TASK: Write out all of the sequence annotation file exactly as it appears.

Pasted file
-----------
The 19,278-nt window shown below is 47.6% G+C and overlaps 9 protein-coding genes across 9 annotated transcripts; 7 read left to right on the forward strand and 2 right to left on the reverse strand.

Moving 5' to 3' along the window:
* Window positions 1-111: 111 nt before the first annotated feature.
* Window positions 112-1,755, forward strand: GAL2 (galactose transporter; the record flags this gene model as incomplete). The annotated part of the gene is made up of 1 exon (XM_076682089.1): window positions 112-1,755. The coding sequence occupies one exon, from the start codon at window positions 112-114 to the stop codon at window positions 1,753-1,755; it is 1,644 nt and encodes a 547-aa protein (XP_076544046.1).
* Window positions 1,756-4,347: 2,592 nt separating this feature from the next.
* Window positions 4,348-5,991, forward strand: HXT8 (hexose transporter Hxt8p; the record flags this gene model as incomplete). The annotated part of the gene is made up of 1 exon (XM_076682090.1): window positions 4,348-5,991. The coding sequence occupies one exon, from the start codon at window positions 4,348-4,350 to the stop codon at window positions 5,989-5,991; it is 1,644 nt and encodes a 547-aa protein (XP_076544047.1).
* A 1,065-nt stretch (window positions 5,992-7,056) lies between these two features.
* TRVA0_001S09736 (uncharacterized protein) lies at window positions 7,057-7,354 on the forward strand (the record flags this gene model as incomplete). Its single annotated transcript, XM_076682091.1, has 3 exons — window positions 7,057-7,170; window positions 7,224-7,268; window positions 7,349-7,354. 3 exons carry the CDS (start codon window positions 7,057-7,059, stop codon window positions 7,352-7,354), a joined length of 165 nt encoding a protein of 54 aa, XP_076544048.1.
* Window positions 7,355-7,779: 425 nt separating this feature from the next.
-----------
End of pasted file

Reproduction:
The 19,278-nt window shown below is 47.6% G+C and overlaps 9 protein-coding genes across 9 annotated transcripts; 7 read left to right on the forward strand and 2 right to left on the reverse strand.

Moving 5' to 3' along the window:
* Window positions 1-111: 111 nt before the first annotated feature.
* Window positions 112-1,755, forward strand: GAL2 (galactose transporter; the record flags this gene model as incomplete). The annotated part of the gene is made up of 1 exon (XM_076682089.1): window positions 112-1,755. The coding sequence occupies one exon, from the start codon at window positions 112-114 to the stop codon at window positions 1,753-1,755; it is 1,644 nt and encodes a 547-aa protein (XP_076544046.1).
* Window positions 1,756-4,347: 2,592 nt separating this feature from the next.
* Window positions 4,348-5,991, forward strand: HXT8 (hexose transporter Hxt8p; the record flags this gene model as incomplete). The annotated part of the gene is made up of 1 exon (XM_076682090.1): window positions 4,348-5,991. The coding sequence occupies one exon, from the start codon at window positions 4,348-4,350 to the stop codon at window positions 5,989-5,991; it is 1,644 nt and encodes a 547-aa protein (XP_076544047.1).
* A 1,065-nt stretch (window positions 5,992-7,056) lies between these two features.
* TRVA0_001S09736 (uncharacterized protein) lies at window positions 7,057-7,354 on the forward strand (the record flags this gene model as incomplete). Its single annotated transcript, XM_076682091.1, has 3 exons — window positions 7,057-7,170; window positions 7,224-7,268; window positions 7,349-7,354. 3 exons carry the CDS (start codon window positions 7,057-7,059, stop codon window positions 7,352-7,354), a joined length of 165 nt encoding a protein of 54 aa, XP_076544048.1.
* Window positions 7,355-7,779: 425 nt separating this feature from the next.